But if Alfa Romeo is to truly beat BMW at the 3 Series game, the Giulia needs to be more than dynamically talented.
To this end, the Alfa Romeo Giulia has almost assumed the role of the 3 Series from a build and practicality standpoint. The dimensions and design almost ape those of the 3 Series, even mimicking a Hofmeister-like kink to the C-pillar. In mimicking the 3 Series, the Giulia is ergonomically sound, with plenty cabin-space for both front and rear occupants. Ingress and egress pose no real hiccups, and once inside, the cabin is a genuinely enjoyable place to be.
Look past the flat-bottomed leather steering wheel, with built-in engine start button a-la Ferrari, and the material quality is up to standard. Almost all components were sourced from the same bunch of companies as BMW, Audi, and Mercedes-Benz; meaning the soft touch materials feel plush and the switchgear feels of high quality. The infotainment system bears more than just a slight resemblance to BMW’s iDrive system; though the interface is now dated against the latest incarnations found in the 4 Series. However, to Alfa Romeo’s credit, the sweeping dash design and in-built screen looks gorgeous and well thought through – unlike Mercedes’ efforts – though the screen looks as if it should be touch operated yet isn’t.
Look elsewhere in the cabin, to the seats and the doors, and everything feels high quality. The milled aluminium shifters behind the steering wheel are gorgeously tactile, as are all major touch points. Look around enough and you’ll find some scratchy plastics, but they’re at the points you seldom touch and none of the competitors are much better in this regard.
But though the Alfa Romeo Giulia uses all the same materials, it’s in the way it’s put together that the Italians have faltered. Perhaps the stigma is one Alfa can’t quite cast off, but the switchgear doesn’t have the same solidity as the German counterparts do, and there were a couple of interior panels already coming loose on my test model. Vastly better than the Jaguar XE, but lacking the finishing touches to truly establish itself amongst the interior quality of the German elite.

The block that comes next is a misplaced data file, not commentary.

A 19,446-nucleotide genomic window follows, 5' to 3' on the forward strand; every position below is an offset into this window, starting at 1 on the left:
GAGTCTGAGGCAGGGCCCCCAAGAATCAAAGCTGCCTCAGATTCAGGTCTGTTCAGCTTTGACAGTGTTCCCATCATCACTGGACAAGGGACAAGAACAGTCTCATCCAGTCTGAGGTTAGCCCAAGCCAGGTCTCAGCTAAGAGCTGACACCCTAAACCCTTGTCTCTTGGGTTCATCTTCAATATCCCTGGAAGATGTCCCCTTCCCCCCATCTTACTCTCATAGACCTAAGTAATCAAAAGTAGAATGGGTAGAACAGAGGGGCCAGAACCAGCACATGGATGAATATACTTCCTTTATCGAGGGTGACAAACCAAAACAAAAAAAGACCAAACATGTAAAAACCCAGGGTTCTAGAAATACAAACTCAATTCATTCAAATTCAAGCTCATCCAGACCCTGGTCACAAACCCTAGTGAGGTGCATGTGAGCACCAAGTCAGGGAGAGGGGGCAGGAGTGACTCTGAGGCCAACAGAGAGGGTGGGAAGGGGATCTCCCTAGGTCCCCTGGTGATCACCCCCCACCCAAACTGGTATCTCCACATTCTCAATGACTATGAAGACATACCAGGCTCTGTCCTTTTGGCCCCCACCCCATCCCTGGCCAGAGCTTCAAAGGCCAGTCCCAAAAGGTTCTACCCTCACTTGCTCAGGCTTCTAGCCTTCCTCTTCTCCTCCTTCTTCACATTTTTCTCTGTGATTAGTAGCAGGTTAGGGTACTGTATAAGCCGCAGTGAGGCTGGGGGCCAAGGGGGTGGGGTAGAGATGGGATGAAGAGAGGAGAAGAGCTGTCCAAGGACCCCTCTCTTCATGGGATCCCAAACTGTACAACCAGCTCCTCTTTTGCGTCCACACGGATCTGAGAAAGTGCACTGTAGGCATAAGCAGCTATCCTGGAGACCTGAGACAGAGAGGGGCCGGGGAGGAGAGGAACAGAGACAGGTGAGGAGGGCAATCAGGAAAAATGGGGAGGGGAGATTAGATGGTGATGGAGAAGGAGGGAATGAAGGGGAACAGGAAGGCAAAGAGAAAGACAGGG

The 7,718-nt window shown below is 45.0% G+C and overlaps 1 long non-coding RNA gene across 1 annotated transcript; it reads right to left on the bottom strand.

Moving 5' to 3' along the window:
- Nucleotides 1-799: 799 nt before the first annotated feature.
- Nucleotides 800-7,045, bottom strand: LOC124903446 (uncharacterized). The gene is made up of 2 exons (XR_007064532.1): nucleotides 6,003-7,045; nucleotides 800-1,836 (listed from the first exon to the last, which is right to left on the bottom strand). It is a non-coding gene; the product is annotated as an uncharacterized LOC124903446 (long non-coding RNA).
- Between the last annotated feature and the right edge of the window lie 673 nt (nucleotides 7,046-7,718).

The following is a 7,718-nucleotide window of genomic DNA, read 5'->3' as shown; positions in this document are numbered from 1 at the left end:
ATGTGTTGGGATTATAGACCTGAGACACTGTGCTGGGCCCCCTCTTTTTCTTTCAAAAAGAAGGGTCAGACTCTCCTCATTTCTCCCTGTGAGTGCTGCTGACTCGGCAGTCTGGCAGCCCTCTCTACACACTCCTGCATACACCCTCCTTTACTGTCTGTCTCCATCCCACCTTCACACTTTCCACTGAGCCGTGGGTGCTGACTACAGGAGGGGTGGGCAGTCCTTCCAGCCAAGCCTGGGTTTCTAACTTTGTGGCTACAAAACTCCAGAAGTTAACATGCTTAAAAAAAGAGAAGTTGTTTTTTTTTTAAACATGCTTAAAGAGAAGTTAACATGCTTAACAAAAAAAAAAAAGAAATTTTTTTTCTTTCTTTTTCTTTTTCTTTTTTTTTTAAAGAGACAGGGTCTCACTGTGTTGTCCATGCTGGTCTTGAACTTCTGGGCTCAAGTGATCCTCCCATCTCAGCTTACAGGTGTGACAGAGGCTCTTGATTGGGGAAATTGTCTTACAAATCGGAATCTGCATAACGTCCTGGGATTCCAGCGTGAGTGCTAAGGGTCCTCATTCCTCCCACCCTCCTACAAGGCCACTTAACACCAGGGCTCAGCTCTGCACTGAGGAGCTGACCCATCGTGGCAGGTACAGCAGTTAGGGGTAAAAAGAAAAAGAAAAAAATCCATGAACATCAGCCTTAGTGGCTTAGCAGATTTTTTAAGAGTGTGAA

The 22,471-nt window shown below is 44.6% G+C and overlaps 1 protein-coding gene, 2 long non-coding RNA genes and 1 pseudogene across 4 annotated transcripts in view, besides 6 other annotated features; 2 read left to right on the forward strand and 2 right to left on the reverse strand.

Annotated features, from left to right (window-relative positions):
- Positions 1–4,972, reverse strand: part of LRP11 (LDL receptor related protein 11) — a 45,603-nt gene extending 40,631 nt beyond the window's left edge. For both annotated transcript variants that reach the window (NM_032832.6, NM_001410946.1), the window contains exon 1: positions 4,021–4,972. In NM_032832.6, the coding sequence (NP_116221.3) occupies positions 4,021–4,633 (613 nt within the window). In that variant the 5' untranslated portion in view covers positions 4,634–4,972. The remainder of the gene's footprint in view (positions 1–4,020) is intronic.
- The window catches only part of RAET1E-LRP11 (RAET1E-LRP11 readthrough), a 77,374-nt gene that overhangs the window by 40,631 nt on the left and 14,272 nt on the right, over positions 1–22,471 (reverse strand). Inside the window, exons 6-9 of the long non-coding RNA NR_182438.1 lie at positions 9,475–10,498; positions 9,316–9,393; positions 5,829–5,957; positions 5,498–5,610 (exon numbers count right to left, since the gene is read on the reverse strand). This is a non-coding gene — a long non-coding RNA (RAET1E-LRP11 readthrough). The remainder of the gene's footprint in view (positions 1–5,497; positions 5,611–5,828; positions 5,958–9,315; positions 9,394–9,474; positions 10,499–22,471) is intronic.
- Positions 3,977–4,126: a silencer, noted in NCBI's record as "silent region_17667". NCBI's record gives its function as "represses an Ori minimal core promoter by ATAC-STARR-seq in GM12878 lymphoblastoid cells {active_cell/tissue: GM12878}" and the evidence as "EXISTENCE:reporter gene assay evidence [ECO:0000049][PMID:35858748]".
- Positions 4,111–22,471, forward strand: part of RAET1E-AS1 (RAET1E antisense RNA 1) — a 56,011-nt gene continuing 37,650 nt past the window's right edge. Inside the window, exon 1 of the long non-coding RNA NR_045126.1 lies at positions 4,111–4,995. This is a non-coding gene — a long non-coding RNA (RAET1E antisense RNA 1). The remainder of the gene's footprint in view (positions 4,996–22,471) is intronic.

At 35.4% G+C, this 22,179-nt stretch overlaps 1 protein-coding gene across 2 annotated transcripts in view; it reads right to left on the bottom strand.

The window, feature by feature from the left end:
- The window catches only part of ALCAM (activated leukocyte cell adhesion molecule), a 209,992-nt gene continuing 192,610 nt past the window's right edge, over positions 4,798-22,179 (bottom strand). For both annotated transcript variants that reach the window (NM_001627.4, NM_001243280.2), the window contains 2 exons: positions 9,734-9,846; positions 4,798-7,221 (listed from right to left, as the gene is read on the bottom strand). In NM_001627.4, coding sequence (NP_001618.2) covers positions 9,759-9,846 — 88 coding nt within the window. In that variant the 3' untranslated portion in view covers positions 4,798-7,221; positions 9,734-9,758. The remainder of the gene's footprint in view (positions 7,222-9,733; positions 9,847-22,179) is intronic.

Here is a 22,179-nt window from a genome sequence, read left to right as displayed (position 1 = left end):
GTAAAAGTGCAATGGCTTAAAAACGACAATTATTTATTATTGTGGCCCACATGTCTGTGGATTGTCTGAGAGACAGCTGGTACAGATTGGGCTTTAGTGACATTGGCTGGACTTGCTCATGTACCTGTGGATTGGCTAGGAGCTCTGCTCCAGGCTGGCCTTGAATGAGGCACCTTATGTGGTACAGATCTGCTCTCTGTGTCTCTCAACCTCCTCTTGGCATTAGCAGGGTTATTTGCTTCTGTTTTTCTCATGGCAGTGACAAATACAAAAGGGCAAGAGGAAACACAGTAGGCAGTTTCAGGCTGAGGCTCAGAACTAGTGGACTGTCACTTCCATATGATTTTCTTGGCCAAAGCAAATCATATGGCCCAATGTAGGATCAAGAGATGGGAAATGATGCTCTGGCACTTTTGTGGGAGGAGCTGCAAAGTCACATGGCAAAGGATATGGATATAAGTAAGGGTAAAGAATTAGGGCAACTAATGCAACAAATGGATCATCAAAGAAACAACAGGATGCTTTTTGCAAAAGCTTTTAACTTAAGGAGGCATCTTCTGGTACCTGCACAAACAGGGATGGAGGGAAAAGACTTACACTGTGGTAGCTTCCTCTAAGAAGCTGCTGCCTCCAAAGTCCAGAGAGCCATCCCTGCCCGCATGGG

In day to day use, some of these flaws may become more apparent, which will be a true shame as for practicality the Alfa Romeo Giulia is flawless. It behaves as a car of this stature should; comfortable, competent, and efficient. Despite more power than a rival 320i, the 2.0T engine consumed an average of 7.8l/100km – besting figures we’ve achieved in a 320i. Impressively, the Alfa did this in Normal mode (N on the DNA selector) and not in Advanced Efficiency.
Alfa Romeo has done it. They’ve created an executive sedan that can accomplish all the practical necessities of a BMW 3 Series without much compromise. Furthermore, they’ve created a rival that dynamically trumps the ‘sheer driving pleasure’ the Munich brand once prided itself on.
An Alfa Romeo that’s the best driver’s car in segment – I’ve waited a long time to say that. The hype is real, Alfa Romeo is back!
Words by Roger Biermann
Photos by Roarke Bouffe